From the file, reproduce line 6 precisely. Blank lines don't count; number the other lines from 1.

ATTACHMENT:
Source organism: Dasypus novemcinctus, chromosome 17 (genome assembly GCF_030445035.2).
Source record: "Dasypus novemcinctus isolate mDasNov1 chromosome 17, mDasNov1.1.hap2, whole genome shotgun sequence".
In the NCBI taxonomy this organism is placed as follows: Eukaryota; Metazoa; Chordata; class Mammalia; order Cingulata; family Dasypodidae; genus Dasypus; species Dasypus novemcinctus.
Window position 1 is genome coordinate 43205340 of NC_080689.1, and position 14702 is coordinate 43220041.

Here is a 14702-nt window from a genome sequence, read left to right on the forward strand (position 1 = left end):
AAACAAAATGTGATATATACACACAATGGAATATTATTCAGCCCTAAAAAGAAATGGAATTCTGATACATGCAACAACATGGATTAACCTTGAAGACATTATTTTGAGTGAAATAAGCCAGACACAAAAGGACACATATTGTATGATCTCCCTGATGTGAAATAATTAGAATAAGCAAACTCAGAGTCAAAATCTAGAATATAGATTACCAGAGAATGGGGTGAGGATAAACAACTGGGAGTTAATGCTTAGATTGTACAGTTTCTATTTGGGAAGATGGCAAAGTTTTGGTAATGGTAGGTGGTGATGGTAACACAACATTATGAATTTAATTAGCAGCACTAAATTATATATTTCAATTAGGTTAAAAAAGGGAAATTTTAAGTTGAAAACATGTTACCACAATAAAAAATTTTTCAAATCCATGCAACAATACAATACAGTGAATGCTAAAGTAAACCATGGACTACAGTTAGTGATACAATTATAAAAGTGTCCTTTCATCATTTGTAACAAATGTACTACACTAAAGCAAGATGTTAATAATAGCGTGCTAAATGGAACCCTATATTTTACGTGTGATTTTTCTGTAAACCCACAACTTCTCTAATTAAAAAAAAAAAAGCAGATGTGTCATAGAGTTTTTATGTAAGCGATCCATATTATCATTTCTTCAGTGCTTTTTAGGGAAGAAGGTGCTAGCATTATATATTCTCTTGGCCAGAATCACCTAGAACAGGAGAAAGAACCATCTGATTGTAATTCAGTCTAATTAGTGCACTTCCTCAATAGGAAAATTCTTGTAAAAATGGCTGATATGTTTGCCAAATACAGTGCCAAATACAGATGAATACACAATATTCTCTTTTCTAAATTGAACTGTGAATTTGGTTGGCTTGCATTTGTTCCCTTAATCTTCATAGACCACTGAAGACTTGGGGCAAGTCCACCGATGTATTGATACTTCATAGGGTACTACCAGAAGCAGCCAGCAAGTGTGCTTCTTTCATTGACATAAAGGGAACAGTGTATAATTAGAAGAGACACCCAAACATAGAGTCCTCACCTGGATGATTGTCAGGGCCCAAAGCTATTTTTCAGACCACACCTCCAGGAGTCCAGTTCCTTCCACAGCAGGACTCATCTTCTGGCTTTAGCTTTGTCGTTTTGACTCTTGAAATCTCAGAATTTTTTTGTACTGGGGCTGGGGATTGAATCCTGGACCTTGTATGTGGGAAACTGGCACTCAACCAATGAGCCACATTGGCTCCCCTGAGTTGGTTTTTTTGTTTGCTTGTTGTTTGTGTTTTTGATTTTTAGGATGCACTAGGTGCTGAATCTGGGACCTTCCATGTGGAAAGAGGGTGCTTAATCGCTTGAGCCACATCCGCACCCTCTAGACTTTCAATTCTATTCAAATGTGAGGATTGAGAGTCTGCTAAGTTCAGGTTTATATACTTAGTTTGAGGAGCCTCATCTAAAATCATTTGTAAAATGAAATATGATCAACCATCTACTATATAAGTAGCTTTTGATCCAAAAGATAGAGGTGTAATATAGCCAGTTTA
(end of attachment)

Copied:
AAACAAAATGTGATATATACACACAATGGAATATTATTCAGCCCTAAAAAGAAATGGAATTCTGATACATGCAACAACATGGATTAACCTTGAAGACATTATTTTGAGTGAAATAAGCCAGACACAAAAGGACACATATTGTATGATCTCCCTGATGTGAAATAATTAGAATAAGCAAACTCAGAGTCAAAATCTAGAATATAGATTACCAGAGAATGGGGTGAGGATAAACAACTGGGAGTTAATGCTTAGATTGTACAGTTTCTATTTGGGAAGATGGCAAAGTTTTGGTAATGGTAGGTGGTGATGGTAACACAACATTATGAATTTAATTAGCAGCACTAAATTATATATTTCAATTAGGTTAAAAAAGGGAAATTTTAAGTTGAAAACATGTTACCACAATAAAAAATTTTTCAAATCCATGCAACAATACAATACAGTGAATGCTAAAGTAAACCATGGACTACAGTTAGTGATACAATTATAAAAGTGTCCTTTCATCATTTGTAACAAATGTACTACACTAAAGCAAGATGTTAATAATAGCGTGCTAAATGGAACCCTATATTTTACGTGTGATTTTTCTGTAAACCCACAACTTCTCTAATTAAAAAAAAAAAAGCAGATGTGTCATAGAGTTTTTATGTAAGCGATCCATATTATCATTTCTTCAGTGCTTTTTAGGGAAGAAGGTGCTAGCATTATATATTCTCTTGGCCAGAATCACCTAGAACAGGAGAAAGAACCATCTGATTGTAATTCAGTCTAATTAGTGCACTTCCTCAATAGGAAAATTCTTGTAAAAATGGCTGATATGTTTGCCAAATACAGTGCCAAATACAGATGAATACACAATATTCTCTTTTCTAAATTGAACTGTGAATTTGGTTGGCTTGCATTTGTTCCCTTAATCTTCATAGACCACTGAAGACTTGGGGCAAGTCCACCGATGTATTGATACTTCATAGGGTACTACCAGAAGCAGCCAGCAAGTGTGCTTCTTTCATTGACATAAAGGGAACAGTGTATAATTAGAAGAGACACCCAAACATAGAGTCCTCACCTGGATGATTGTCAGGGCCCAAAGCTATTTTTCAGACCACACCTCCAGGAGTCCAGTTCCTTCCACAGCAGGACTCATCTTCTGGCTTTAGCTTTGTCGTTTTGACTCTTGAAATCTCAGAATTTTTTTGTACTGGGGCTGGGGATTGAATCCTGGACCTTGTATGTGGGAAACTGGCACTCAACCAATGAGCCACATTGGCTCCCCTGAGTTGGTTTTTTTGTTTGCTTGTTGTTTGTGTTTTTGATTTTTAGGATGCACTAGGTGCTGAATCTGGGACCTTCCATGTGGAAAGAGGGTGCTTAATCGCTTGAGCCACATCCGCACCCTCTAGACTTTCAATTCTATTCAAATGTGAGGATTGAGAGTCTGCTAAGTTCAGGTTTATATACTTAGTTTGAGGAGCCTCATCTAAAATCATTTGTAAAATGAAATATGATCAACCATCTACTATATAAGTAGCTTTTGATCCAAAAGATAGAGGTGTAATATAGCCAGTTTA